In the early 70s, Stephen King had just graduated college with a teacher’s degree. He was recently married, had two kids, and no money. Unable to find a teaching job in small town Maine, he worked at New Franklin Laundry. In On Writing, part memoir, part writing advice, he shares what it was like:
“The greater part of what I loaded and pulled were motel sheets from Maine’s coastal towns and table linen from Maine’s coastal restaurants. The table linen was desperately nasty. When tourists go out to dinner in Maine, they usually want clams and lobster. Mostly lobster.
By the time the tablecloths upon which these delicacies had been served reached me, they stank to high heaven and were often boiling with maggots. The maggots would try to crawl up your arms as you loaded the washers; it was as if the little fuckers knew you were planning to cook them.
I thought I’d get used to them in time but I never did. The maggots were bad; the smell of decomposing clams and lobster-meat was even worse. Why are people such slobs? I would wonder, loading feverish linens from Testa’s of Bar Harbor into my machines. Why are people such fucking slobs?”
I’m lucky. I never worked at New Franklin Laundry. But I often ask myself the same thing: Why are people such fucking slobs? Every day, there are dozens of opportunities to practice common courtesy for each of us. And every day, I’m baffled by the number of people who abandon them.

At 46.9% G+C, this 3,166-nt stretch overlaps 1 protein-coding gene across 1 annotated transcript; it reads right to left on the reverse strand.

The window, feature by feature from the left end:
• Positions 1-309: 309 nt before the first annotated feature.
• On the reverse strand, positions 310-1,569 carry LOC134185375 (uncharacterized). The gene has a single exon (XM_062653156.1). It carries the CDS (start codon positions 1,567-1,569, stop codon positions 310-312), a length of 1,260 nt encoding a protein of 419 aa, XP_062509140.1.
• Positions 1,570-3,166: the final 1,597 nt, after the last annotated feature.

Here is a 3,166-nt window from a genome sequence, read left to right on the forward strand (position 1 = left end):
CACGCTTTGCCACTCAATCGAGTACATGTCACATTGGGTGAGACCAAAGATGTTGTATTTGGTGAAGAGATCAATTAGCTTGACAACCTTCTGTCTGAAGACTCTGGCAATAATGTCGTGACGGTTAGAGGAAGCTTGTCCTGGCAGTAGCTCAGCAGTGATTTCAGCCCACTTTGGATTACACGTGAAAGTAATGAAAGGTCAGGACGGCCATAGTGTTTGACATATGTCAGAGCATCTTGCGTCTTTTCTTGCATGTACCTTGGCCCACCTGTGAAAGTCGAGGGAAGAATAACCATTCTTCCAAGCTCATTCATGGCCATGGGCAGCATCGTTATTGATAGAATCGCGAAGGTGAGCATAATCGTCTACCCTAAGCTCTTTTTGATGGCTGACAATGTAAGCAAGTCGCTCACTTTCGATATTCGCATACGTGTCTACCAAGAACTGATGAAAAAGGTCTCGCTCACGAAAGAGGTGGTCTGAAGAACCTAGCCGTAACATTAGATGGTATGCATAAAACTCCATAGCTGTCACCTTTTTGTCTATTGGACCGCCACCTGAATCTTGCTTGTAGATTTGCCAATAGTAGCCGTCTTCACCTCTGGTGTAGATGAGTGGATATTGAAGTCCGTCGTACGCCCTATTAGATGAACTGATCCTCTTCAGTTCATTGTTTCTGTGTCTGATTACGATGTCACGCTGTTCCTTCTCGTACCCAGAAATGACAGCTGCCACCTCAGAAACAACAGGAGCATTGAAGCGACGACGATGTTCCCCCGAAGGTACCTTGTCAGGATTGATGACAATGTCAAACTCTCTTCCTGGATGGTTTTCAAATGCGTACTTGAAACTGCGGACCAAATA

All of the following take ten seconds:
- Rinsing a dish before leaving it on the counter.
- Cleaning the sink of your hairs with two splashes of water.
- Closing the door gently when you enter.
- Closing the door gently when you leave.
- Setting your shoes aside after taking them off.
- Putting a lid on a cooling pot with food in it.
- Wiping crumbs, dust, and other dirt off the desk before you leave.
- Throwing used paper towels into the trash can, not near it.
- Picking said paper towels up if you miss.
…and, of course, the sublime art of using the goddamn toilet brush.
These ten seconds are all it takes to leave a place in the state you found it in, and, often, a better one.
That’s how we make the world better. Not with million dollar donations, but with ten-second efforts that feel almost meaningless.
Whenever someone tells me about all the great things they will do, I begin to watch if they do these little things first. Because if you don’t care about the next person using the sink, how in hell are you going to care enough about your customers, your audience, or your followers to do something big? It’s easy to brush this aside and brand it as forgetfulness. It’s not. It’s laziness.
Ironically, I think this has impacted Stephen King’s career much more than any particular writing gimmick. Long before he became big, he chose to do whatever menial task he had in diligent ways. Stephen King knew that laziness is a choice.
And in some cases, it’s literally disgusting.